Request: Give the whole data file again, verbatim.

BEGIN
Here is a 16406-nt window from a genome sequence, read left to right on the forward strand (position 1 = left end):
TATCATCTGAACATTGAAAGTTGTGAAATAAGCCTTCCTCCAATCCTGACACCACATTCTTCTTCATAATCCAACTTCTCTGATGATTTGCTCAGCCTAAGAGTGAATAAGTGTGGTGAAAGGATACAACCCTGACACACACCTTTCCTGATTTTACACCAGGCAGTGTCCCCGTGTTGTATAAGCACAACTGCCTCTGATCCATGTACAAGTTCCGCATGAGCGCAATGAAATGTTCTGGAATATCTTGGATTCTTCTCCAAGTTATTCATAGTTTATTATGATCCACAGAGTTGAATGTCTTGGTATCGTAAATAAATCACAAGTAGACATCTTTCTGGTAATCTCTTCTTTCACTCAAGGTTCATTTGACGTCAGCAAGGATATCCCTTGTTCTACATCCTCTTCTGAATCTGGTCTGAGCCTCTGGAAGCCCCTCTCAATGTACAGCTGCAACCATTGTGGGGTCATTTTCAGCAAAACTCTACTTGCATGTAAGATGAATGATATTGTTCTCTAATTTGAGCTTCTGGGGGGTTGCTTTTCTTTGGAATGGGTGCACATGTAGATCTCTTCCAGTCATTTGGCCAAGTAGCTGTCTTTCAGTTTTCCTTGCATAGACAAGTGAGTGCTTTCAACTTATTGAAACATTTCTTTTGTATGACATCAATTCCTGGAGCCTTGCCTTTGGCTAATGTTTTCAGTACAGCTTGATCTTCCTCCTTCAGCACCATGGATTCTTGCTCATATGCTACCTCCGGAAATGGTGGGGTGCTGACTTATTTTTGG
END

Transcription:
Here is a 16406-nt window from a genome sequence, read left to right on the forward strand (position 1 = left end):
TATCATCTGAACATTGAAAGTTGTGAAATAAGCCTTCCTCCAATCCTGACACCACATTCTTCTTCATAATCCAACTTCTCTGATGATTTGCTCAGCCTAAGAGTGAATAAGTGTGGTGAAAGGATACAACCCTGACACACACCTTTCCTGATTTTACACCAGGCAGTGTCCCCGTGTTGTATAAGCACAACTGCCTCTGATCCATGTACAAGTTCCGCATGAGCGCAATGAAATGTTCTGGAATATCTTGGATTCTTCTCCAAGTTATTCATAGTTTATTATGATCCACAGAGTTGAATGTCTTGGTATCGTAAATAAATCACAAGTAGACATCTTTCTGGTAATCTCTTCTTTCACTCAAGGTTCATTTGACGTCAGCAAGGATATCCCTTGTTCTACATCCTCTTCTGAATCTGGTCTGAGCCTCTGGAAGCCCCTCTCAATGTACAGCTGCAACCATTGTGGGGTCATTTTCAGCAAAACTCTACTTGCATGTAAGATGAATGATATTGTTCTCTAATTTGAGCTTCTGGGGGGTTGCTTTTCTTTGGAATGGGTGCACATGTAGATCTCTTCCAGTCATTTGGCCAAGTAGCTGTCTTTCAGTTTTCCTTGCATAGACAAGTGAGTGCTTTCAACTTATTGAAACATTTCTTTTGTATGACATCAATTCCTGGAGCCTTGCCTTTGGCTAATGTTTTCAGTACAGCTTGATCTTCCTCCTTCAGCACCATGGATTCTTGCTCATATGCTACCTCCGGAAATGGTGGGGTGCTGACTTATTTTTGG